Dan Fortune is a private investigator living in the Chelsea section of New York City, the neighborhood he was born in, raised in and turned to crime in during his juvenile delinquent years. His criminal career ended before it really got started when the teenage Fortune injured and later lost an arm during a heist. He straightened out and started snooping to earn a living.

In this 1966 novel, a young guy from the neighborhood hires Fortune to look for his friend, Jo-Jo, a car mechanic who disappeared. No one has seen or heard from him in several days.

Fortune accepts a fee and goes looking for Jo-Jo, but the guy is harder to find than the PI expected. A couple of serious crimes were committed in the working-class area including the mugging of a cop and the murder of a young woman. Fortune figures Jo-Jo was either involved in one or both of the crimes or knows too much about them to hang around where the perpetrators can find and kill him. Fortune worries that the bad guys may have already disposed of Jo-Jo and that is the reason no one has seen him.

Collins, the pen name of Dennis Lynds, creates a vivid picture of this tight-knit neighborhood, its hard-working people, and the hoods who prey upon them.

This is a decent mystery with well written scenes, good action, interesting observations on life in the old neighborhood, and unexpected touches like the phantom pain Fortune often feels in the missing arm.

(For more posts on books, check out Patti Abbott’s blog.)

Monday, January 1, 2018

Notable Viewing of 2017

Here are a few movies I thought deserved better critical reviews, or bigger audiences, or both:

Only the Brave
Wind River
The Hero
Paris Can Wait
Megan Leavey
A United Kingdom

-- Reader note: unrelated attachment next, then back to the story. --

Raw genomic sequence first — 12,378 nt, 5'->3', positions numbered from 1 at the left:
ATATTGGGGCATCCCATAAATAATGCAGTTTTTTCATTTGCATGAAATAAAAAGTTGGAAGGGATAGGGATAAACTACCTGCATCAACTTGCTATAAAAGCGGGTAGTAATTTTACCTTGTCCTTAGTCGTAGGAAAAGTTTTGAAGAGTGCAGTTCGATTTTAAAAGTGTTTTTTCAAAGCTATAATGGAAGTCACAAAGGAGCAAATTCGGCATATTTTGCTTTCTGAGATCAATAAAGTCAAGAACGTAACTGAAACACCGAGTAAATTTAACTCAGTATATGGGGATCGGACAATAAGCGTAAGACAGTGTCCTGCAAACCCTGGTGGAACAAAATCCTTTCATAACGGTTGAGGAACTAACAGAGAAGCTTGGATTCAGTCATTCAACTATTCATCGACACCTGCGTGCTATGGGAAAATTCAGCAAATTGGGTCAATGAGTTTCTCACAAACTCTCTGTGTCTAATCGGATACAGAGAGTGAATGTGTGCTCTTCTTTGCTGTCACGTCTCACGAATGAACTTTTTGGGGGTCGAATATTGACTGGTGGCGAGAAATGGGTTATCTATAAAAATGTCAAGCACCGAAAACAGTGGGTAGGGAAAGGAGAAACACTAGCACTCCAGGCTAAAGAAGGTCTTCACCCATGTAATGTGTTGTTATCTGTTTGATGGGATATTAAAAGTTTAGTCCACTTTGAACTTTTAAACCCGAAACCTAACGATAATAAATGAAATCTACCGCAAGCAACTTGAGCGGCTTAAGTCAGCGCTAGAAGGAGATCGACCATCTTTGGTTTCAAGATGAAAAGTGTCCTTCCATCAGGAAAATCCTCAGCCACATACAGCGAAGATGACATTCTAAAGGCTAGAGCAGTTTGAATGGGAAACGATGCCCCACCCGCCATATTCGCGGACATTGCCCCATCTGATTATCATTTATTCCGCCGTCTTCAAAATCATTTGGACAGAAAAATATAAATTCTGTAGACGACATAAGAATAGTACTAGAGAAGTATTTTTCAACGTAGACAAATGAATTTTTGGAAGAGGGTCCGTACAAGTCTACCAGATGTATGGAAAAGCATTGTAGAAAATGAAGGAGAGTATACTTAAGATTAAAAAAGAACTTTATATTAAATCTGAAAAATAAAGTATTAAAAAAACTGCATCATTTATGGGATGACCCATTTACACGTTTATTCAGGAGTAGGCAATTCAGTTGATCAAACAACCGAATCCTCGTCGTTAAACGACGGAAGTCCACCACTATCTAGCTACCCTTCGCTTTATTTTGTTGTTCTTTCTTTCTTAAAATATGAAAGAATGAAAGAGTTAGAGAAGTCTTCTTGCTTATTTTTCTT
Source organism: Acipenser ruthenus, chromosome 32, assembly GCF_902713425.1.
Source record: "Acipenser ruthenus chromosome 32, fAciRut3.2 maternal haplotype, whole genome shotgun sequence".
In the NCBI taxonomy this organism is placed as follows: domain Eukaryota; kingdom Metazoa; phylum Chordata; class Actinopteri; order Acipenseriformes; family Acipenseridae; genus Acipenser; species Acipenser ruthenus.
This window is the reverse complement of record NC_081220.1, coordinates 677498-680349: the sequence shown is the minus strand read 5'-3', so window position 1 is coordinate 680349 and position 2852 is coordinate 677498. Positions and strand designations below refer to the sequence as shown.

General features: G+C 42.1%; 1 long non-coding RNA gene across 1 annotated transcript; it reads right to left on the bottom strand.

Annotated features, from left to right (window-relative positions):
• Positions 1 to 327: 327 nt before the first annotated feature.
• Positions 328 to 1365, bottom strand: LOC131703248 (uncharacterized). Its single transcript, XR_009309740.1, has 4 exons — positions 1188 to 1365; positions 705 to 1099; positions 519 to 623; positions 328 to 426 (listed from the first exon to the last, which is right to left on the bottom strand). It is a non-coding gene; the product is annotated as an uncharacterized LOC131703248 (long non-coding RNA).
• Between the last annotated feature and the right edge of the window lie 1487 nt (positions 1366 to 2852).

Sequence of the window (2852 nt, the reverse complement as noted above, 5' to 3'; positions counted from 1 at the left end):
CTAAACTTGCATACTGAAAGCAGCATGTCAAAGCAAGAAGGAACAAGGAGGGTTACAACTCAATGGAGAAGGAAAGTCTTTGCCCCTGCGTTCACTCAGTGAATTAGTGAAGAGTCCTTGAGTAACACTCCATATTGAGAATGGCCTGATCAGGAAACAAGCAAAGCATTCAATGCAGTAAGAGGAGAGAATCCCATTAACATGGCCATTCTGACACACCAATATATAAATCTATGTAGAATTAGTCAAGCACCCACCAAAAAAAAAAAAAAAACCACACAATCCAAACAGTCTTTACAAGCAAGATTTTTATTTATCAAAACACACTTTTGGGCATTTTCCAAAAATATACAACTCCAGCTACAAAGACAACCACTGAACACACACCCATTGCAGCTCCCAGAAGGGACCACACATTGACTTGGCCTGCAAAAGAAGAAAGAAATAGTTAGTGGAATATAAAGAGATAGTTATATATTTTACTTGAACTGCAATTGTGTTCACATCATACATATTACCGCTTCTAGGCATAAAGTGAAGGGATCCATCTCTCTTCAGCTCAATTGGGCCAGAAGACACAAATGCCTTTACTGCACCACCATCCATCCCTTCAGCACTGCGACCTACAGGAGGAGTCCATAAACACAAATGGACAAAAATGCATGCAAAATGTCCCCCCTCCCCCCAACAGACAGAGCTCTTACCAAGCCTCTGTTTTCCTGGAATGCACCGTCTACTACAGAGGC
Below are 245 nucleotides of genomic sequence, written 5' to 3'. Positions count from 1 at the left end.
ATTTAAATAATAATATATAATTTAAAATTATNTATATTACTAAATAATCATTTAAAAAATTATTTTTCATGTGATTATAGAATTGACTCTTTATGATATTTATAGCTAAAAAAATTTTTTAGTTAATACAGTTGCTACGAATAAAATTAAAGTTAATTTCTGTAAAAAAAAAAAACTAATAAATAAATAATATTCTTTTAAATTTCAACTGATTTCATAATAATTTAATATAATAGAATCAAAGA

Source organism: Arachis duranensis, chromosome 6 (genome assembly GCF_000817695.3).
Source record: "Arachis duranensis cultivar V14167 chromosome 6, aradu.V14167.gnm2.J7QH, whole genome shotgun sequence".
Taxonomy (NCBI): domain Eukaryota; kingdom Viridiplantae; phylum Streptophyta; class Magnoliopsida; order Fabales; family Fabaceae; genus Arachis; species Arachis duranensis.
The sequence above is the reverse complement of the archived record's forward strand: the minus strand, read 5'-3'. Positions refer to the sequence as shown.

And, here are two of the best things I caught on DVD:
Line of Duty
Tim’s Vermeer

Lastly, one of my all-time favorite low-budget crime films is still available on YouTube:
Blast of Silence

(For more posts on film and TV, check out Todd Mason’s blog.)

Thursday, December 21, 2017

FFB: Maigret’s Christmas by Georges Simenon

Georges Simenon
Author Georges Simenon’s fictional Paris police detective, Jules Maigret, has his Christmas morning interrupted by two neighbors with a strange tale to tell in the 1951 story, Maigret’s Christmas.

The neighbors – two women from the apartment building across the street – tell the detective that a man dressed as Santa Claus entered the younger woman’s apartment, went into the room of the woman’s adopted daughter and was prying up a floor board when the little girl woke and saw him. The Santa gave the child a doll, went back to work on the floor, then left.

Intrigued by the story, Maigret crosses the street to talk to the little girl and get a look at her room and the floor. While the younger woman is dismissive of the girl’s story, her older, nosy neighbor insists some kind of crime was committed.

Intrigued, and glad for the diversion, Maigret conducts an investigation using his own apartment as a base of operations. The story takes off as Maigret calls in his squad and gets officers at police headquarters digging into the background of the younger woman and her husband and their peculiar movements Christmas Eve and Christmas morning.